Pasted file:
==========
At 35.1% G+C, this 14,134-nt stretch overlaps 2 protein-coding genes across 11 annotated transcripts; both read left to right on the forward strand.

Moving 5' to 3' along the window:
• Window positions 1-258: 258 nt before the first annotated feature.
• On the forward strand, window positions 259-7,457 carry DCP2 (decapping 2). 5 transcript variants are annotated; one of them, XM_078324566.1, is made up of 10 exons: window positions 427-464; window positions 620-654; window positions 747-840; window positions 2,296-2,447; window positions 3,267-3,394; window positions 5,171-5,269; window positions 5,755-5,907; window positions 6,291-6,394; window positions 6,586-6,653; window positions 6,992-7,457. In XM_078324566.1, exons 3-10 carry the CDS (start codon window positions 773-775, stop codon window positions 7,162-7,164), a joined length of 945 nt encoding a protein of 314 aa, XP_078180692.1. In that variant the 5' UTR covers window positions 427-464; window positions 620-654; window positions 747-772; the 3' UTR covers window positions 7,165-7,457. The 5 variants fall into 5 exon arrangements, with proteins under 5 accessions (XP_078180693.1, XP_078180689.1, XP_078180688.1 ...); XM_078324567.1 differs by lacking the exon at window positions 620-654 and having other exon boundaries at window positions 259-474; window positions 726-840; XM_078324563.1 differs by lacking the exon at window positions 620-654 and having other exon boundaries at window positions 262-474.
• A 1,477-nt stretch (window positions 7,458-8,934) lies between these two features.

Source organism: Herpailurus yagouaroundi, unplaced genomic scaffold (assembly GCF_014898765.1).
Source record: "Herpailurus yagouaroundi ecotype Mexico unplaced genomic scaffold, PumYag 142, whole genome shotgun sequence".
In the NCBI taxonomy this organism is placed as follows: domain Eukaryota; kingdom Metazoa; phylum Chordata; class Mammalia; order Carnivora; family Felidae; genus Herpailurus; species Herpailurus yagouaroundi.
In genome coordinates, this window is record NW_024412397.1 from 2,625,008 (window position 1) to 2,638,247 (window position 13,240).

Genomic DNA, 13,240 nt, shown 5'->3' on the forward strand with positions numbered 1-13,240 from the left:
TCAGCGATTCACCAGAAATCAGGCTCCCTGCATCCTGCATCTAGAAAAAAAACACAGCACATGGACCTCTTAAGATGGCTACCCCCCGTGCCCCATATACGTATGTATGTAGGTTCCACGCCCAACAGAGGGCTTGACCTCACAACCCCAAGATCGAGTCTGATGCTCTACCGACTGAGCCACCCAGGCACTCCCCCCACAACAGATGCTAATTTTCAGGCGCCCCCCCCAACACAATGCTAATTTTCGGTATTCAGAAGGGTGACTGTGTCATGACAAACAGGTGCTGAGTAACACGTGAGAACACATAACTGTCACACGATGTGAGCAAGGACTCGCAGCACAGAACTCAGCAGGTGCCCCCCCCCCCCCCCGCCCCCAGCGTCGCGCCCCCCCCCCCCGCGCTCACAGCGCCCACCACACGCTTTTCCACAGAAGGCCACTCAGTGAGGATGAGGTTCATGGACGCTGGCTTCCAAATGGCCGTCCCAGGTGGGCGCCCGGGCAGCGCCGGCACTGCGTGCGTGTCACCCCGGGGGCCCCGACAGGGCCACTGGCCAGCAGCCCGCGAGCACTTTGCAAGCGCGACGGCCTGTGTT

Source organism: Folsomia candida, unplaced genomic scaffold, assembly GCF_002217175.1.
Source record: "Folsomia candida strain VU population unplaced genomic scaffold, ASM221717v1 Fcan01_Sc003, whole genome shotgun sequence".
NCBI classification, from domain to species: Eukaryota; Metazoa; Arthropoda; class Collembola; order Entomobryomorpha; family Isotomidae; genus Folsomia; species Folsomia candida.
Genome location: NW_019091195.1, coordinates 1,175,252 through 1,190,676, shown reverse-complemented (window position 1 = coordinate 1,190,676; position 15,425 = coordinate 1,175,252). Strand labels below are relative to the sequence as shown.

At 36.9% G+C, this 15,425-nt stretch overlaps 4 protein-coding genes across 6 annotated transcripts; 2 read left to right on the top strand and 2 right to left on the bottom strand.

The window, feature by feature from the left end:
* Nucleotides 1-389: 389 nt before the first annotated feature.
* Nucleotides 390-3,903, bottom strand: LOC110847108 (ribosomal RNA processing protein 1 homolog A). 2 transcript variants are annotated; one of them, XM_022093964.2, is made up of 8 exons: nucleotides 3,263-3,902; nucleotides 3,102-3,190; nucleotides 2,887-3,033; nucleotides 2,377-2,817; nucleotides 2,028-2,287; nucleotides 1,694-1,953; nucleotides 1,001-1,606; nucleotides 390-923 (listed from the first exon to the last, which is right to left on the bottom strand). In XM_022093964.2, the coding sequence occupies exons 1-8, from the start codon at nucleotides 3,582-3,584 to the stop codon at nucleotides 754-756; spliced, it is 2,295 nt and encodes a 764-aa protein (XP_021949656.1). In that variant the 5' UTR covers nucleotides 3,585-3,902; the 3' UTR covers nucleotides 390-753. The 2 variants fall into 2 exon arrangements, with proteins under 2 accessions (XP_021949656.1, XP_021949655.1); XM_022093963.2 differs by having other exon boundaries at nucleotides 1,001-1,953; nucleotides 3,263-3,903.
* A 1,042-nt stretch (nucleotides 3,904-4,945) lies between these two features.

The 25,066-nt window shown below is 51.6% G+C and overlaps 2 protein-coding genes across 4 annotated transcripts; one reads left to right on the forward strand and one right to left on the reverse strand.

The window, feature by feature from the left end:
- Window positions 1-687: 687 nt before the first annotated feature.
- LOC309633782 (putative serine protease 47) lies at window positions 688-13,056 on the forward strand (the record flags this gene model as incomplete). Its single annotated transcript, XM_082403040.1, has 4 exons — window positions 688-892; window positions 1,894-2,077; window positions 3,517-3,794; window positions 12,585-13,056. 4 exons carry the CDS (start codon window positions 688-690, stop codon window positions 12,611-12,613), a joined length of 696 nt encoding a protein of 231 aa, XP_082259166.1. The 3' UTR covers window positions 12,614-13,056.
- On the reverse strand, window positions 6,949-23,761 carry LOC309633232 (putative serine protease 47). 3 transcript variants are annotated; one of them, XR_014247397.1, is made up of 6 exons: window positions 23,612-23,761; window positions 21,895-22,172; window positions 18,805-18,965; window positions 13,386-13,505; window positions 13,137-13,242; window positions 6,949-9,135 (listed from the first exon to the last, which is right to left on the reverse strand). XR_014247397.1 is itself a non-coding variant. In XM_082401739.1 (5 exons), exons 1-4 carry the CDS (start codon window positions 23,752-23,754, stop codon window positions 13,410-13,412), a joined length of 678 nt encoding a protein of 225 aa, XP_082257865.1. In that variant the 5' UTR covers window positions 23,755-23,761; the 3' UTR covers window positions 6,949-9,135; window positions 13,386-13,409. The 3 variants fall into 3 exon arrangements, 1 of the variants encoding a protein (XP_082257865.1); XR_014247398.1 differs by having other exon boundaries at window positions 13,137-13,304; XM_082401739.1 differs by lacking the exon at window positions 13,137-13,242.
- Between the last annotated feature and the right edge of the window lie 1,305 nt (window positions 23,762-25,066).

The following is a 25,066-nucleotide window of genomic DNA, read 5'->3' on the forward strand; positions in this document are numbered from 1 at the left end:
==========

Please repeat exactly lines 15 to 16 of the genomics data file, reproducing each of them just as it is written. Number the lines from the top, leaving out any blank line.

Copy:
Genome location: NW_019091195.1, coordinates 1,175,252 through 1,190,676, shown reverse-complemented (window position 1 = coordinate 1,190,676; position 15,425 = coordinate 1,175,252). Strand labels below are relative to the sequence as shown.

At 36.9% G+C, this 15,425-nt stretch overlaps 4 protein-coding genes across 6 annotated transcripts; 2 read left to right on the top strand and 2 right to left on the bottom strand.